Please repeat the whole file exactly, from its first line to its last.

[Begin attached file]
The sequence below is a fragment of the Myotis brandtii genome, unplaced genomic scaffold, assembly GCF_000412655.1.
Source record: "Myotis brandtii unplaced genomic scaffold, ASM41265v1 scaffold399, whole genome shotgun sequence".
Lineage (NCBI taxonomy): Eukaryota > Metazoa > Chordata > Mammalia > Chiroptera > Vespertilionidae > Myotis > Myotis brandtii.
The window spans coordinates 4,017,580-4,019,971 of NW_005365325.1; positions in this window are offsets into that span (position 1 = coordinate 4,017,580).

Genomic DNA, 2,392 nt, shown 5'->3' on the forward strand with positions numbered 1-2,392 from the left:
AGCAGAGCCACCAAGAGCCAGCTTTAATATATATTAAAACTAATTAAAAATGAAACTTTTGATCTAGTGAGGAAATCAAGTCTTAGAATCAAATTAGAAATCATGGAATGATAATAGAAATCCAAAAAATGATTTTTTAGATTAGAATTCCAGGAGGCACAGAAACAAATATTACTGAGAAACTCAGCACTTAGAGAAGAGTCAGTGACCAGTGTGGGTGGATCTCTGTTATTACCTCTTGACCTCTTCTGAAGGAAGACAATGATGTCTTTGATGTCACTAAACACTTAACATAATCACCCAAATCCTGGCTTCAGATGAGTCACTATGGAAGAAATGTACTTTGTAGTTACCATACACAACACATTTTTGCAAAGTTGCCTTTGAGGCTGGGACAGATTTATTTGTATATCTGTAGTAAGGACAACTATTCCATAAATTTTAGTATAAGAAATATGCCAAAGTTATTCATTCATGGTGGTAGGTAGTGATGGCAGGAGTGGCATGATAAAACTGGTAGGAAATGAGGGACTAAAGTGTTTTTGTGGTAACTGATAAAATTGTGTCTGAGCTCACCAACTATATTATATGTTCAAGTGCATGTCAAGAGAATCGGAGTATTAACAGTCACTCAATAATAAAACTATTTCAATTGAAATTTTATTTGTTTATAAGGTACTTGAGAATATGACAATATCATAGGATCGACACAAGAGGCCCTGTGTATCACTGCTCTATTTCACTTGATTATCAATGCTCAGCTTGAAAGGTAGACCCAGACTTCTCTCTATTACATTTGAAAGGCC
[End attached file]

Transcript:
The sequence below is a fragment of the Myotis brandtii genome, unplaced genomic scaffold, assembly GCF_000412655.1.
Source record: "Myotis brandtii unplaced genomic scaffold, ASM41265v1 scaffold399, whole genome shotgun sequence".
Lineage (NCBI taxonomy): Eukaryota > Metazoa > Chordata > Mammalia > Chiroptera > Vespertilionidae > Myotis > Myotis brandtii.
The window spans coordinates 4,017,580-4,019,971 of NW_005365325.1; positions in this window are offsets into that span (position 1 = coordinate 4,017,580).

Genomic DNA, 2,392 nt, shown 5'->3' on the forward strand with positions numbered 1-2,392 from the left:
AGCAGAGCCACCAAGAGCCAGCTTTAATATATATTAAAACTAATTAAAAATGAAACTTTTGATCTAGTGAGGAAATCAAGTCTTAGAATCAAATTAGAAATCATGGAATGATAATAGAAATCCAAAAAATGATTTTTTAGATTAGAATTCCAGGAGGCACAGAAACAAATATTACTGAGAAACTCAGCACTTAGAGAAGAGTCAGTGACCAGTGTGGGTGGATCTCTGTTATTACCTCTTGACCTCTTCTGAAGGAAGACAATGATGTCTTTGATGTCACTAAACACTTAACATAATCACCCAAATCCTGGCTTCAGATGAGTCACTATGGAAGAAATGTACTTTGTAGTTACCATACACAACACATTTTTGCAAAGTTGCCTTTGAGGCTGGGACAGATTTATTTGTATATCTGTAGTAAGGACAACTATTCCATAAATTTTAGTATAAGAAATATGCCAAAGTTATTCATTCATGGTGGTAGGTAGTGATGGCAGGAGTGGCATGATAAAACTGGTAGGAAATGAGGGACTAAAGTGTTTTTGTGGTAACTGATAAAATTGTGTCTGAGCTCACCAACTATATTATATGTTCAAGTGCATGTCAAGAGAATCGGAGTATTAACAGTCACTCAATAATAAAACTATTTCAATTGAAATTTTATTTGTTTATAAGGTACTTGAGAATATGACAATATCATAGGATCGACACAAGAGGCCCTGTGTATCACTGCTCTATTTCACTTGATTATCAATGCTCAGCTTGAAAGGTAGACCCAGACTTCTCTCTATTACATTTGAAAGGCC